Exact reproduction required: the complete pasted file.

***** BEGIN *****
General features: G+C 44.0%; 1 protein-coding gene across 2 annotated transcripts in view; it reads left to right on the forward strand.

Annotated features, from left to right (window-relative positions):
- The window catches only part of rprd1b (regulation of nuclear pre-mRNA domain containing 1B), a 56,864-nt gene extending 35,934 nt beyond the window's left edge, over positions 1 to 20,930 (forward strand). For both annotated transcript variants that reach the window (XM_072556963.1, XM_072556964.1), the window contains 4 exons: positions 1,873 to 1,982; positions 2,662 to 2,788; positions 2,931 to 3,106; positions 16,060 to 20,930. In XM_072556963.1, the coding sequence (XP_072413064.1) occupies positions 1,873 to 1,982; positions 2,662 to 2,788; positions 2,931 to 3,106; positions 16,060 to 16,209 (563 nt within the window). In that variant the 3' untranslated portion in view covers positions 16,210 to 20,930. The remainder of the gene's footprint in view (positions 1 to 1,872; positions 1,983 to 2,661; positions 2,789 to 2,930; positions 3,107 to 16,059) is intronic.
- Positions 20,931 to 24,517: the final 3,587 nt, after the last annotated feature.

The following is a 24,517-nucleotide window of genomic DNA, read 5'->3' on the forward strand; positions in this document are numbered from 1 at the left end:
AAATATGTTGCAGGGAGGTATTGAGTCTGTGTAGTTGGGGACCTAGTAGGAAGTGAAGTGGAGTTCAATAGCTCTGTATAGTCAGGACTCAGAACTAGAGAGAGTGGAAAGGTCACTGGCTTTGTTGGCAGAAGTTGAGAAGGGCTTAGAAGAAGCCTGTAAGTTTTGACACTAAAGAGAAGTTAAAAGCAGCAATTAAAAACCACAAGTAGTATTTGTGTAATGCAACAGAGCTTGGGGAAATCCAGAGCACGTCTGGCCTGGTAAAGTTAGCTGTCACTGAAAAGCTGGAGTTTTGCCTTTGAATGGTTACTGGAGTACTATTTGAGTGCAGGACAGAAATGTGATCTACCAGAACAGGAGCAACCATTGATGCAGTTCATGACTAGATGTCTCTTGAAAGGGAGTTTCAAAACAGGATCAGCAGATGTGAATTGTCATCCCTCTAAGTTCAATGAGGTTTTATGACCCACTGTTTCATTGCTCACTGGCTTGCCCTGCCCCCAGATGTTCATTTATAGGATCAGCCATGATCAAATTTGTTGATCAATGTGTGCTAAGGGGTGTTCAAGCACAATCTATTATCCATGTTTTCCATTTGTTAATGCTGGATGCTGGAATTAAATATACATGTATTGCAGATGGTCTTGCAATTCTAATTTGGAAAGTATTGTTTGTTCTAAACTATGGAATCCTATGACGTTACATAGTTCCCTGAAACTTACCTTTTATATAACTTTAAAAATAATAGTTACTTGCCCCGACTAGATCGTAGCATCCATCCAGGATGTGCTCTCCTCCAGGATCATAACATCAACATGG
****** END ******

General features: G+C 44.0%; 1 protein-coding gene across 2 annotated transcripts in view; it reads left to right on the forward strand.

Annotated features, from left to right (window-relative positions):
- The window catches only part of rprd1b (regulation of nuclear pre-mRNA domain containing 1B), a 56,864-nt gene extending 35,934 nt beyond the window's left edge, over positions 1 to 20,930 (forward strand). For both annotated transcript variants that reach the window (XM_072556963.1, XM_072556964.1), the window contains 4 exons: positions 1,873 to 1,982; positions 2,662 to 2,788; positions 2,931 to 3,106; positions 16,060 to 20,930. In XM_072556963.1, the coding sequence (XP_072413064.1) occupies positions 1,873 to 1,982; positions 2,662 to 2,788; positions 2,931 to 3,106; positions 16,060 to 16,209 (563 nt within the window). In that variant the 3' untranslated portion in view covers positions 16,210 to 20,930. The remainder of the gene's footprint in view (positions 1 to 1,872; positions 1,983 to 2,661; positions 2,789 to 2,930; positions 3,107 to 16,059) is intronic.
- Positions 20,931 to 24,517: the final 3,587 nt, after the last annotated feature.

The following is a 24,517-nucleotide window of genomic DNA, read 5'->3' on the forward strand; positions in this document are numbered from 1 at the left end:
AAATATGTTGCAGGGAGGTATTGAGTCTGTGTAGTTGGGGACCTAGTAGGAAGTGAAGTGGAGTTCAATAGCTCTGTATAGTCAGGACTCAGAACTAGAGAGAGTGGAAAGGTCACTGGCTTTGTTGGCAGAAGTTGAGAAGGGCTTAGAAGAAGCCTGTAAGTTTTGACACTAAAGAGAAGTTAAAAGCAGCAATTAAAAACCACAAGTAGTATTTGTGTAATGCAACAGAGCTTGGGGAAATCCAGAGCACGTCTGGCCTGGTAAAGTTAGCTGTCACTGAAAAGCTGGAGTTTTGCCTTTGAATGGTTACTGGAGTACTATTTGAGTGCAGGACAGAAATGTGATCTACCAGAACAGGAGCAACCATTGATGCAGTTCATGACTAGATGTCTCTTGAAAGGGAGTTTCAAAACAGGATCAGCAGATGTGAATTGTCATCCCTCTAAGTTCAATGAGGTTTTATGACCCACTGTTTCATTGCTCACTGGCTTGCCCTGCCCCCAGATGTTCATTTATAGGATCAGCCATGATCAAATTTGTTGATCAATGTGTGCTAAGGGGTGTTCAAGCACAATCTATTATCCATGTTTTCCATTTGTTAATGCTGGATGCTGGAATTAAATATACATGTATTGCAGATGGTCTTGCAATTCTAATTTGGAAAGTATTGTTTGTTCTAAACTATGGAATCCTATGACGTTACATAGTTCCCTGAAACTTACCTTTTATATAACTTTAAAAATAATAGTTACTTGCCCCGACTAGATCGTAGCATCCATCCAGGATGTGCTCTCCTCCAGGATCATAACATCAACATGG